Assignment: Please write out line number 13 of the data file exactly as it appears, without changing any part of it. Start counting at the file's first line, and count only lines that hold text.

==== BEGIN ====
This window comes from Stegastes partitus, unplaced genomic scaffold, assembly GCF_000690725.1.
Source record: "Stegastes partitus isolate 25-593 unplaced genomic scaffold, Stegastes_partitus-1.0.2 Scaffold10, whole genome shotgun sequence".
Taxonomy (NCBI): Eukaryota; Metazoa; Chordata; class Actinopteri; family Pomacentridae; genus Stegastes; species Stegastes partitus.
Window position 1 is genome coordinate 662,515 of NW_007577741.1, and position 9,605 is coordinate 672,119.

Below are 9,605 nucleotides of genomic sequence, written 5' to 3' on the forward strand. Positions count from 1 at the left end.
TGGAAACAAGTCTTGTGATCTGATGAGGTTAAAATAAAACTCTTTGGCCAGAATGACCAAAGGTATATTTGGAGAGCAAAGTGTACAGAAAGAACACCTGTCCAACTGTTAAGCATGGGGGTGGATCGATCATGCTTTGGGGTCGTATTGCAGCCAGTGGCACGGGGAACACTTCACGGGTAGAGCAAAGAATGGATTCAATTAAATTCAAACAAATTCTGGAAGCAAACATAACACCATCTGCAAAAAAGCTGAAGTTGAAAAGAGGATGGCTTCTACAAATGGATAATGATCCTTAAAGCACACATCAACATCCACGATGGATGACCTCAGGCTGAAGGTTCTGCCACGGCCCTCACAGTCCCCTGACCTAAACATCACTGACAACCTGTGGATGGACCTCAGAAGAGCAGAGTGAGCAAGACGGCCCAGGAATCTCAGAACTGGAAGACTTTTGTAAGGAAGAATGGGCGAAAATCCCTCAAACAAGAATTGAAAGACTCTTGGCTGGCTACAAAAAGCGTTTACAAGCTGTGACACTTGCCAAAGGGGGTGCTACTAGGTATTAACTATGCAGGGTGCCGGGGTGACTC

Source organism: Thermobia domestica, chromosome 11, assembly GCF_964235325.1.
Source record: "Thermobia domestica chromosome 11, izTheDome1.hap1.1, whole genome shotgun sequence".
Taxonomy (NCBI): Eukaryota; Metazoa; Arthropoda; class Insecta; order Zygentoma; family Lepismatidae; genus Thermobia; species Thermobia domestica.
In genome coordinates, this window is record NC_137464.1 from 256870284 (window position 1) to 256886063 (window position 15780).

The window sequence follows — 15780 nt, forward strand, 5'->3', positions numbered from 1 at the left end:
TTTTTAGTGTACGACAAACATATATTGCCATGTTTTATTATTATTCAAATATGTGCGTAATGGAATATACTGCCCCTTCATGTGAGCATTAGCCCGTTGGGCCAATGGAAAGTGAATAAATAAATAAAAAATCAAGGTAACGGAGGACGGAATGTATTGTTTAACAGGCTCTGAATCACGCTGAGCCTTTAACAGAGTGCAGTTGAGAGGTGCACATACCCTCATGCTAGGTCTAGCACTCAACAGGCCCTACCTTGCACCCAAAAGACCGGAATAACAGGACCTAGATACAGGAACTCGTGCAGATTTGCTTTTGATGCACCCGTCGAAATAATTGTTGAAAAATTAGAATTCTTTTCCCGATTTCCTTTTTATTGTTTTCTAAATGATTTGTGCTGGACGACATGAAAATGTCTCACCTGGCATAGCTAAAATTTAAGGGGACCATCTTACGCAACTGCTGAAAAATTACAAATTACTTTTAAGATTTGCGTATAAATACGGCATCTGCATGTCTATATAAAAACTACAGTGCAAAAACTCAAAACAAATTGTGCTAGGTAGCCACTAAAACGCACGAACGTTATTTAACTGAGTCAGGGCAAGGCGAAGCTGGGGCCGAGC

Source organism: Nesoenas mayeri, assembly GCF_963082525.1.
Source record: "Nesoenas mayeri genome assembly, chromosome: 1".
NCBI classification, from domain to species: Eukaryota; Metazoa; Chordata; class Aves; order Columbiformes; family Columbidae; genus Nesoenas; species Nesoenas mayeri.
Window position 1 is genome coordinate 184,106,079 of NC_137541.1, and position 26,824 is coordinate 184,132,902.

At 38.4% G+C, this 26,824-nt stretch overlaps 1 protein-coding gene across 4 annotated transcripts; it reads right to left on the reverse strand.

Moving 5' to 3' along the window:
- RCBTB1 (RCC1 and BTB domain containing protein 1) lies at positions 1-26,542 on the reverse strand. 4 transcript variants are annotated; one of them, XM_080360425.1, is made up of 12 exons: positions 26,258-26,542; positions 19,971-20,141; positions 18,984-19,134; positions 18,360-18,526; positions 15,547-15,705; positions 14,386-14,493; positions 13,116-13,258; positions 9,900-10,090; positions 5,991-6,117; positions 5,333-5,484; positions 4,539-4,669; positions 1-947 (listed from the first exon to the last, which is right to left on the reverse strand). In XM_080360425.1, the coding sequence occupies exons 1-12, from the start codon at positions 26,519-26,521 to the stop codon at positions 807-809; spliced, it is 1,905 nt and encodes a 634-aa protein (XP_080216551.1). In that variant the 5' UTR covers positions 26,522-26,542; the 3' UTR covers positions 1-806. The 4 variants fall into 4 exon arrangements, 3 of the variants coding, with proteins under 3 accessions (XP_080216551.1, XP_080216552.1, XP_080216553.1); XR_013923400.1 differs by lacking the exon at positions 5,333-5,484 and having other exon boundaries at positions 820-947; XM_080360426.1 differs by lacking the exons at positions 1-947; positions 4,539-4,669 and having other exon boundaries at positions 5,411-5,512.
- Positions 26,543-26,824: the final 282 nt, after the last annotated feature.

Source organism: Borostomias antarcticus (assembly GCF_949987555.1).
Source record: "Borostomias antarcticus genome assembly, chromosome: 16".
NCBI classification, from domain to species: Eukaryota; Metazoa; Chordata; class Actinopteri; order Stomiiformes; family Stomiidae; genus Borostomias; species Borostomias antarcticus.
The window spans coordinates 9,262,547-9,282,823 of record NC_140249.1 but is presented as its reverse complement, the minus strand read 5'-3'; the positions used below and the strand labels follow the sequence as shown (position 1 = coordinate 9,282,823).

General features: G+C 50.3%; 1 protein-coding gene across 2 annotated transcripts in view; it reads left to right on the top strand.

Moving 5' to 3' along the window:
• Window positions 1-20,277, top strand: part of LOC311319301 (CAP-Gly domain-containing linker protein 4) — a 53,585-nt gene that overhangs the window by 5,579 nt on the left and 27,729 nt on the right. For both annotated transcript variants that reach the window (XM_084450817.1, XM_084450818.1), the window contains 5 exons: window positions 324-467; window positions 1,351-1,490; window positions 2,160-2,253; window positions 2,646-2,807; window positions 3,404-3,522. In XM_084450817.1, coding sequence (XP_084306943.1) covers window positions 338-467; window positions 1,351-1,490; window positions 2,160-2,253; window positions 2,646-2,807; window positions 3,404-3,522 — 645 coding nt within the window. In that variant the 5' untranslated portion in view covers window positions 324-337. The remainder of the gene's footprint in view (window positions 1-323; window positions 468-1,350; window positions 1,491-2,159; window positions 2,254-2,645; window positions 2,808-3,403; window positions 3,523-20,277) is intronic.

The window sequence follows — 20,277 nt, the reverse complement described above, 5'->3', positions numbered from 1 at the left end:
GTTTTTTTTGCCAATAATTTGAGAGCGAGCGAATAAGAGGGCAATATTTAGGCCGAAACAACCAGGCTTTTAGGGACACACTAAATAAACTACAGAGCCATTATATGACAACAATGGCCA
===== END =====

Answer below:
Source organism: Nesoenas mayeri, assembly GCF_963082525.1.